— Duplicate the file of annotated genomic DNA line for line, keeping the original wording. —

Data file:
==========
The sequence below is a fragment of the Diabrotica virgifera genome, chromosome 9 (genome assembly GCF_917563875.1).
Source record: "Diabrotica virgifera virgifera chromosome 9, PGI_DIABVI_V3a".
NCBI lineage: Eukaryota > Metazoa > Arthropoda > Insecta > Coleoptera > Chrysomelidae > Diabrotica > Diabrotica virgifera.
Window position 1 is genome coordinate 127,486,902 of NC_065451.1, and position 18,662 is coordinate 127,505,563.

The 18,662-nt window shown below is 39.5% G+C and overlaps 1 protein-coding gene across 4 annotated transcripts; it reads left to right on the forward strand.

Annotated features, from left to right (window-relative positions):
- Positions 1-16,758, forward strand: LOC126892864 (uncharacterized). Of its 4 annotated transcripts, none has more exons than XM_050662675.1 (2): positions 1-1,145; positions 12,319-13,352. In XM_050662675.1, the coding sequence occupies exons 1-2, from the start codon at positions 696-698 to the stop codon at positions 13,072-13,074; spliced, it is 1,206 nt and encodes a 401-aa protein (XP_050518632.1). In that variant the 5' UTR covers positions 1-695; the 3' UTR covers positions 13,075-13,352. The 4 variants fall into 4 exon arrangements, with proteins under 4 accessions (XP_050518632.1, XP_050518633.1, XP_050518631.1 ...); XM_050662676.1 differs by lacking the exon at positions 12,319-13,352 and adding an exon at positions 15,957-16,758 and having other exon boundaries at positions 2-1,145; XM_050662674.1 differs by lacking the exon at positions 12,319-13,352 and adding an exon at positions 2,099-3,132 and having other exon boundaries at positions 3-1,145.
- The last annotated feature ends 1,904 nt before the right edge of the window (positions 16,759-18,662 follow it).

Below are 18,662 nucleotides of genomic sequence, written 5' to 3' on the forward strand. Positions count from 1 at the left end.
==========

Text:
The sequence below is a fragment of the Diabrotica virgifera genome, chromosome 9 (genome assembly GCF_917563875.1).
Source record: "Diabrotica virgifera virgifera chromosome 9, PGI_DIABVI_V3a".
NCBI lineage: Eukaryota > Metazoa > Arthropoda > Insecta > Coleoptera > Chrysomelidae > Diabrotica > Diabrotica virgifera.
Window position 1 is genome coordinate 127,486,902 of NC_065451.1, and position 18,662 is coordinate 127,505,563.

The 18,662-nt window shown below is 39.5% G+C and overlaps 1 protein-coding gene across 4 annotated transcripts; it reads left to right on the forward strand.

Annotated features, from left to right (window-relative positions):
- Positions 1-16,758, forward strand: LOC126892864 (uncharacterized). Of its 4 annotated transcripts, none has more exons than XM_050662675.1 (2): positions 1-1,145; positions 12,319-13,352. In XM_050662675.1, the coding sequence occupies exons 1-2, from the start codon at positions 696-698 to the stop codon at positions 13,072-13,074; spliced, it is 1,206 nt and encodes a 401-aa protein (XP_050518632.1). In that variant the 5' UTR covers positions 1-695; the 3' UTR covers positions 13,075-13,352. The 4 variants fall into 4 exon arrangements, with proteins under 4 accessions (XP_050518632.1, XP_050518633.1, XP_050518631.1 ...); XM_050662676.1 differs by lacking the exon at positions 12,319-13,352 and adding an exon at positions 15,957-16,758 and having other exon boundaries at positions 2-1,145; XM_050662674.1 differs by lacking the exon at positions 12,319-13,352 and adding an exon at positions 2,099-3,132 and having other exon boundaries at positions 3-1,145.
- The last annotated feature ends 1,904 nt before the right edge of the window (positions 16,759-18,662 follow it).

Below are 18,662 nucleotides of genomic sequence, written 5' to 3' on the forward strand. Positions count from 1 at the left end.